"Our biggest problem... was a lack of parts. We were criticized in the papers at that time for cannibalizing vehicles -- that is, taking parts off of one to keep others going. But if you had a vehicle that was broken down, let's say a bulldozer, and you had a part that couldn't be repaired, and it couldn't operate without that part, there's nothing wrong with taking another good part off of it to keep another tractor going. Ultimately, when you got the parts in you'd put the original one back together."

A Meaningful Task

Heath Twitchell, historian:

Heath Twitchell

"I think once [my father] got over the surprise that he was going to Canada and Alaska and not to the Pacific, which was where his unit was being trained to go... He said, this is the chance of a lifetime. We're being given the biggest and hardest job the Army's had since the building of the Panama Canal. Speaking as an Army engineer that was true. And he felt thrilled to be a part of that and really excited about the potential, and also very much aware of the possibility that it might not happen, or at least it wouldn't happen quickly. He was aware of the problem of finding a place to go over the Rockies..."

"I know my mother was relieved that he wasn't being shot at. He never said anything one way or another about it, but nobody likes to be shot at. I know I certainly never did. So I think he was probably glad at least to have a worthwhile job to do that was meaningful, and still be relatively safe and close to home."

Daily Life on the Highway Project

Henry Geyer, Army engineer:

Henry Geyer

"In the summer you had long days, and it was nice and warm. And you'd be able to take a bath in the rivers and stuff like that. You should've seen some of the tubs that they made out of 50-gallon drums and things like that -- because we didn't have any bathrooms or anything like that, you know."

"A typical day was, you woke up in the morning and did whatever you had to do, drive a truck, or a tractor, or move this. And then in the winter they sent up Quonset huts to put together to live in. And you had all these little bolts to put together. And I can still, in the winter I get [something] like frostbite on the tips of my fingers because even -- how many years? -- 60 years, [it's] as if they're still frostbitten. But hey, we built all kind of buildings and everything else. I remember we were building a big, wooden drill... and I'm up on two-by-fours, just walking back and forth as if I was down on the ground. Crazy things."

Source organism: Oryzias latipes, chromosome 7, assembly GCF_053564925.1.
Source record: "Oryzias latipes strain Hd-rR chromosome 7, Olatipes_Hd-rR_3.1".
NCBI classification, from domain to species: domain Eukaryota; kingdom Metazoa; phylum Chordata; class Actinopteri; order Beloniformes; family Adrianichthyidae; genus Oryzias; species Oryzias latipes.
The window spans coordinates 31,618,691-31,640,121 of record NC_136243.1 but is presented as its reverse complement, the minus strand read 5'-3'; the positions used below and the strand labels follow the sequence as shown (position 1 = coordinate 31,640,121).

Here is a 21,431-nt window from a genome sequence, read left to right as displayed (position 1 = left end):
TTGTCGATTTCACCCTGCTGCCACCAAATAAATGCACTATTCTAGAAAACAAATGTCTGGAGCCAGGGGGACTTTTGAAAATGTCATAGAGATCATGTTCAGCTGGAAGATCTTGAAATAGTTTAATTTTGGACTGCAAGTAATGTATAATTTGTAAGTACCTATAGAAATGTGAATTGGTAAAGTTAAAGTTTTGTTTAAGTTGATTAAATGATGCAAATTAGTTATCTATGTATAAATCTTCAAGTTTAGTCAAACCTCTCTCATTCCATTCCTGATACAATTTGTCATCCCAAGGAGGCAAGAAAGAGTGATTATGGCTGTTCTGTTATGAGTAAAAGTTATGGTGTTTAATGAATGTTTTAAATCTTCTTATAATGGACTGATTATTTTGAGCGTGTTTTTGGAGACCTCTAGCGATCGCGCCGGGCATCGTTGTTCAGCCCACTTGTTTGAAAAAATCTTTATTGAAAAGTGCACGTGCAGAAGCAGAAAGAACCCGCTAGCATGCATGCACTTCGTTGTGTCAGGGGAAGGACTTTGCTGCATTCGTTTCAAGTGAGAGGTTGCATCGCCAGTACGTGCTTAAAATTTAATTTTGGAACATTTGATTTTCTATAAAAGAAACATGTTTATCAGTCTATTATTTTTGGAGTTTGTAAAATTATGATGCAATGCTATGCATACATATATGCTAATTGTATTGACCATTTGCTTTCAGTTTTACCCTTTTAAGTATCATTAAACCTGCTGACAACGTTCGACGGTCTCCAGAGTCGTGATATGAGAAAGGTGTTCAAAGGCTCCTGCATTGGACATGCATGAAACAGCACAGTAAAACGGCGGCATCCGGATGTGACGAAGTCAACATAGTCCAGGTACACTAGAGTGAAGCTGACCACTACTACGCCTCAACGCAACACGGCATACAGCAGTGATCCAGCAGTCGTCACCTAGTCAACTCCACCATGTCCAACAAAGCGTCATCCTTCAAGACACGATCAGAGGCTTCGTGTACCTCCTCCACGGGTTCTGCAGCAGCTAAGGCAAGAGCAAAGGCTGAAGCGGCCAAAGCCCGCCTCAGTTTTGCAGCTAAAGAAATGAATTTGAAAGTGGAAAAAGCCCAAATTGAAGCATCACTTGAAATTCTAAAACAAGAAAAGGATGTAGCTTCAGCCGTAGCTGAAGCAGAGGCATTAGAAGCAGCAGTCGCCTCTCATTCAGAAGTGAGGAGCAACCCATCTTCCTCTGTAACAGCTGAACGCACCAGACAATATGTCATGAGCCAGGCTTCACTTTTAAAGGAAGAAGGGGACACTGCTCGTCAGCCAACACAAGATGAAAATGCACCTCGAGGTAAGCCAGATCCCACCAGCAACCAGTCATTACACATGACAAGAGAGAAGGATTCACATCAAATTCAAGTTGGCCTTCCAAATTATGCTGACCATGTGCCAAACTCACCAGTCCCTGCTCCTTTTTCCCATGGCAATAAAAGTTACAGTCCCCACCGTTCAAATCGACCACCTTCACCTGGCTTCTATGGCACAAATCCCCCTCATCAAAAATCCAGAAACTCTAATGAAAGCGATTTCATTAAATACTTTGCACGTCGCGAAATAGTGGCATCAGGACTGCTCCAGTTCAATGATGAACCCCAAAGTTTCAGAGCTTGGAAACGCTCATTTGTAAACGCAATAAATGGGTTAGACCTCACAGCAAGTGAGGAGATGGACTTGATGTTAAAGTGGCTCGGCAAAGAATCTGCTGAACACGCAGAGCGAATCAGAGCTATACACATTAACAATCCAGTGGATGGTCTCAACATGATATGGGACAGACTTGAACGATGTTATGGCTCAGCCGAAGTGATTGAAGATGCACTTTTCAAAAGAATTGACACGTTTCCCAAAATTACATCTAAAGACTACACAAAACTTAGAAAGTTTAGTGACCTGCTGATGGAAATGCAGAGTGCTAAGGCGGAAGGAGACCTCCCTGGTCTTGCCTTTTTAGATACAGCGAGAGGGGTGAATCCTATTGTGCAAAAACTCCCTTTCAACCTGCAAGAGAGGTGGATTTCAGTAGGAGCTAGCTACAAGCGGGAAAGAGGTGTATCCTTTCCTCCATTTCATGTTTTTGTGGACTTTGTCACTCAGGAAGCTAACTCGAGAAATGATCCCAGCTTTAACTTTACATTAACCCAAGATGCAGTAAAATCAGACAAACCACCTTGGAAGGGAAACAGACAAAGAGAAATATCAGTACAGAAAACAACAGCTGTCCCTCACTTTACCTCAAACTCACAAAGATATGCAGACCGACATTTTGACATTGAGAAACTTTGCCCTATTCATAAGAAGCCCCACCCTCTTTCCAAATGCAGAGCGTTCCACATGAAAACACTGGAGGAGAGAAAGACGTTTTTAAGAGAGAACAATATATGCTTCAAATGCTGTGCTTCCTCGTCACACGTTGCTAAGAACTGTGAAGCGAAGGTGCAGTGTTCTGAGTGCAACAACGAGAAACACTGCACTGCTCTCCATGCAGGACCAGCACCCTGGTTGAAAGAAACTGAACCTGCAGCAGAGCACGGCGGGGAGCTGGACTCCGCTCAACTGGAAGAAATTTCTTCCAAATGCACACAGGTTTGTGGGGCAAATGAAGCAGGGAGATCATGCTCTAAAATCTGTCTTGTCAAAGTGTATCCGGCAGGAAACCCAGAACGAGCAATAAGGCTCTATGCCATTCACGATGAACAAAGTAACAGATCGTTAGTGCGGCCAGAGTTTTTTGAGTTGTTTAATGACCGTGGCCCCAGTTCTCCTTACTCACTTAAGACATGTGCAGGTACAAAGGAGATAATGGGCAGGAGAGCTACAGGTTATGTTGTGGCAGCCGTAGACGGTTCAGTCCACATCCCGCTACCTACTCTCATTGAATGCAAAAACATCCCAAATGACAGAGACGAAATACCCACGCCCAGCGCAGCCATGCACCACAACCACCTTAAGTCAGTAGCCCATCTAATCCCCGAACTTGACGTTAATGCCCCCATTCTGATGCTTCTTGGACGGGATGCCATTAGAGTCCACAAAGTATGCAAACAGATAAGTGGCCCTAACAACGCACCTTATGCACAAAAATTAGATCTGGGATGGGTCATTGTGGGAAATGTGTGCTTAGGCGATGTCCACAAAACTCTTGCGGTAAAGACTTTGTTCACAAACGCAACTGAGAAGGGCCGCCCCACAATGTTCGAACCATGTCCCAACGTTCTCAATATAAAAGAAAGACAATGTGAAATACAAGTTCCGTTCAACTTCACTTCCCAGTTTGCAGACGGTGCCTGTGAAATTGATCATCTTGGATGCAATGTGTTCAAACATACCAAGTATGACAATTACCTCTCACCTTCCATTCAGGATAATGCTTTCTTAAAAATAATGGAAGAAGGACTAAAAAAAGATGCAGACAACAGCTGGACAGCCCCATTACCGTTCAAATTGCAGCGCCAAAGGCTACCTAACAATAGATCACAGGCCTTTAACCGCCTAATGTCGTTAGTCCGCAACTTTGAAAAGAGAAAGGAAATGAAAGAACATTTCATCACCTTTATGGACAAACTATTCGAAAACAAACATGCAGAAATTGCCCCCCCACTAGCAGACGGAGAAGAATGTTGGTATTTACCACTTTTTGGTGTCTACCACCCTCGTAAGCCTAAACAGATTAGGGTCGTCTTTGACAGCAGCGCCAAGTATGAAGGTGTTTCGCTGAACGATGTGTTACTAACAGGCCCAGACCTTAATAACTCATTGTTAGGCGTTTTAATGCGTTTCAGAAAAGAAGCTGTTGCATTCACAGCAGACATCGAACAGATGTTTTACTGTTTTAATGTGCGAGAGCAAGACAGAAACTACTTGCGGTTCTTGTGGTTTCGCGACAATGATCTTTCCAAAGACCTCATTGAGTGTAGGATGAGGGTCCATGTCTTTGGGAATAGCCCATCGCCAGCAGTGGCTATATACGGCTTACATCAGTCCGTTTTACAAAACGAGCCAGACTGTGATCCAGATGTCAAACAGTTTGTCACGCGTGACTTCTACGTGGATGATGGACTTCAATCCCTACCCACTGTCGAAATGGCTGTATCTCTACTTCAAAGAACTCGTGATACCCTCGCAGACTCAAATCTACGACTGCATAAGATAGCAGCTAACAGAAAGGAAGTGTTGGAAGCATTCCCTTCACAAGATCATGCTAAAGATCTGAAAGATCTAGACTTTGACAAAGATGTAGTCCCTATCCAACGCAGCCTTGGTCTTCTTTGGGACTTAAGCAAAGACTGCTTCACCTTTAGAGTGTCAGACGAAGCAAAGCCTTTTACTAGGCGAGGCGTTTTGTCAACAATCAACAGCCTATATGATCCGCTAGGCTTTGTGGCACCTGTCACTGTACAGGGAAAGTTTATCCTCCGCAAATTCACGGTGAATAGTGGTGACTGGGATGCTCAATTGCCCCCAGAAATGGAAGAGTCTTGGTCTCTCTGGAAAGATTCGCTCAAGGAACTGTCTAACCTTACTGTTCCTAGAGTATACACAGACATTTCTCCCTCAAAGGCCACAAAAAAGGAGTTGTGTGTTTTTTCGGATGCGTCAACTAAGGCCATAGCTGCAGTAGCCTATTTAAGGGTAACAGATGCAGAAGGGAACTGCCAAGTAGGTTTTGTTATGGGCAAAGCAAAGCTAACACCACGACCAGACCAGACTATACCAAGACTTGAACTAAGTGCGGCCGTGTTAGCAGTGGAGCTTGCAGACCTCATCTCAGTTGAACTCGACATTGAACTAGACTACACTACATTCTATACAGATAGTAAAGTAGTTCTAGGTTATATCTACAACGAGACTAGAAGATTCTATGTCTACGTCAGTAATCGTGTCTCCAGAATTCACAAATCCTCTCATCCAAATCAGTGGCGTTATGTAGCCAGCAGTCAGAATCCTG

Cold Weather Camping

Chester Russell, Army engineer:

Chester Russell

"You've got a regiment of men up there, no water, no toilet facilities, and you've got to make up this camp, toilet facilities... garbage pits. And you've got to dig through this ice, and you've got one air compressor, and all the rest is picks. And you hit that old ice with a pick and it'd just bounce back in your face."

"The main camps, every time they moved camp they had to dig out the garbage pits... and then when they'd move they'd cover them all up and put a sign up, [saying] what it was, garbage pit, or a latrine... Nine times out of ten the next morning you'd go out there the garbage pit was dug up by the bears."

Aerial Surveys and Bush Pilots

Alden Hacker, Army engineer:

Alden Hacker

"I understand that the original route was laid out based on aerial surveys that were done... Somewhere in the course of our construction, the officers went back to the airfield and took a flight with [a] bush pilot so that you could see and visualize what you were up against and what was coming, what you're facing. And this was the first flight I ever had in an airplane and it was quite an experience, 'cause those little old planes, those little bush planes, and those pilots -- they bounce around quite a bit and believe me, bush pilots, you had to admire them, they were crazy or they wouldn't be doing that. But they could do an awful lot with an airplane, landing in some of the streams and some of the lakes, and then taking off from them and many times not knowing, of course, when they landed on the lake if they'd hit some kind of a snag or something underneath, and be miles from where they should be."

Soldiers Feelings About Alaska

Ruth Gruber, journalist:

Ruth Gruber

"I tried to tell [soldiers] how important it was to be in Alaska, what a service they were doing and, and I hoped they would feel the same passion that I felt for this huge, beautiful territory. And some did, but some didn't. Some said, 'If the Japs captured Alaska they deserve it.' Others said, 'If the Nazis come over and take Alaska they deserve it,' and 'We'd like to get out of here.' But they changed. After a while they began to feel differently and I began to get, when I got back to Washington, hundreds of letters, every week, from many of the G.I.'s who said, 'When this war is over I want to come back and homestead.'"

Locals and the Highway Project

Alice Summer, Canadian resident:

Alice Summer

"The Army was based out at Mile 49. They were putting up a base camp out on Charlie Lake at J-8. There were American soldiers everywhere. We had board sidewalks. We did not have electricity. We did not have... gas. So we were still pretty primitive..."